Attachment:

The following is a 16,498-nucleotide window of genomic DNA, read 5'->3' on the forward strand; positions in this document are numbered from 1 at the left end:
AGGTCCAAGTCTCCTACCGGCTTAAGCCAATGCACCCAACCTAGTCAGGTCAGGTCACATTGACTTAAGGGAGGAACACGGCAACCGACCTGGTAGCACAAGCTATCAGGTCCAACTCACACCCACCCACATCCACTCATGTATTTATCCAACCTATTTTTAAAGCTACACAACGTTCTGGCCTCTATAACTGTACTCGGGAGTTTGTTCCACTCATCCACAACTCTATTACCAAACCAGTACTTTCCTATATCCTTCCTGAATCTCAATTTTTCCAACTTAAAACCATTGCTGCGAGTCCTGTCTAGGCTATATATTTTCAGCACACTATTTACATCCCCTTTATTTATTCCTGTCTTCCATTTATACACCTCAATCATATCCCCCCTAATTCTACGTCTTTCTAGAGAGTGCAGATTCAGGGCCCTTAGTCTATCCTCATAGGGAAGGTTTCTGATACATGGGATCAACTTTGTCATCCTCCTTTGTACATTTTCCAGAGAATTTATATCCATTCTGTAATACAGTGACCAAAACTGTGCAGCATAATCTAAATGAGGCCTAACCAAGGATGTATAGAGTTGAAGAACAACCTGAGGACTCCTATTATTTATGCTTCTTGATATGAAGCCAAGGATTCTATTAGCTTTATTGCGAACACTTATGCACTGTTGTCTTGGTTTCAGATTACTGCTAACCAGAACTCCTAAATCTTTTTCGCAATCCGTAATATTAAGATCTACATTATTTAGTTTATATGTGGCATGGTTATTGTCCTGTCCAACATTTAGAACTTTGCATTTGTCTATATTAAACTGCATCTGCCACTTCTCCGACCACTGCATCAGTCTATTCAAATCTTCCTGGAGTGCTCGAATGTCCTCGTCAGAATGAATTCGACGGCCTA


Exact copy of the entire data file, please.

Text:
The following is a 16,498-nucleotide window of genomic DNA, read 5'->3' on the forward strand; positions in this document are numbered from 1 at the left end:
AGGTCCAAGTCTCCTACCGGCTTAAGCCAATGCACCCAACCTAGTCAGGTCAGGTCACATTGACTTAAGGGAGGAACACGGCAACCGACCTGGTAGCACAAGCTATCAGGTCCAACTCACACCCACCCACATCCACTCATGTATTTATCCAACCTATTTTTAAAGCTACACAACGTTCTGGCCTCTATAACTGTACTCGGGAGTTTGTTCCACTCATCCACAACTCTATTACCAAACCAGTACTTTCCTATATCCTTCCTGAATCTCAATTTTTCCAACTTAAAACCATTGCTGCGAGTCCTGTCTAGGCTATATATTTTCAGCACACTATTTACATCCCCTTTATTTATTCCTGTCTTCCATTTATACACCTCAATCATATCCCCCCTAATTCTACGTCTTTCTAGAGAGTGCAGATTCAGGGCCCTTAGTCTATCCTCATAGGGAAGGTTTCTGATACATGGGATCAACTTTGTCATCCTCCTTTGTACATTTTCCAGAGAATTTATATCCATTCTGTAATACAGTGACCAAAACTGTGCAGCATAATCTAAATGAGGCCTAACCAAGGATGTATAGAGTTGAAGAACAACCTGAGGACTCCTATTATTTATGCTTCTTGATATGAAGCCAAGGATTCTATTAGCTTTATTGCGAACACTTATGCACTGTTGTCTTGGTTTCAGATTACTGCTAACCAGAACTCCTAAATCTTTTTCGCAATCCGTAATATTAAGATCTACATTATTTAGTTTATATGTGGCATGGTTATTGTCCTGTCCAACATTTAGAACTTTGCATTTGTCTATATTAAACTGCATCTGCCACTTCTCCGACCACTGCATCAGTCTATTCAAATCTTCCTGGAGTGCTCGAATGTCCTCGTCAGAATGAATTCGACGGCCTA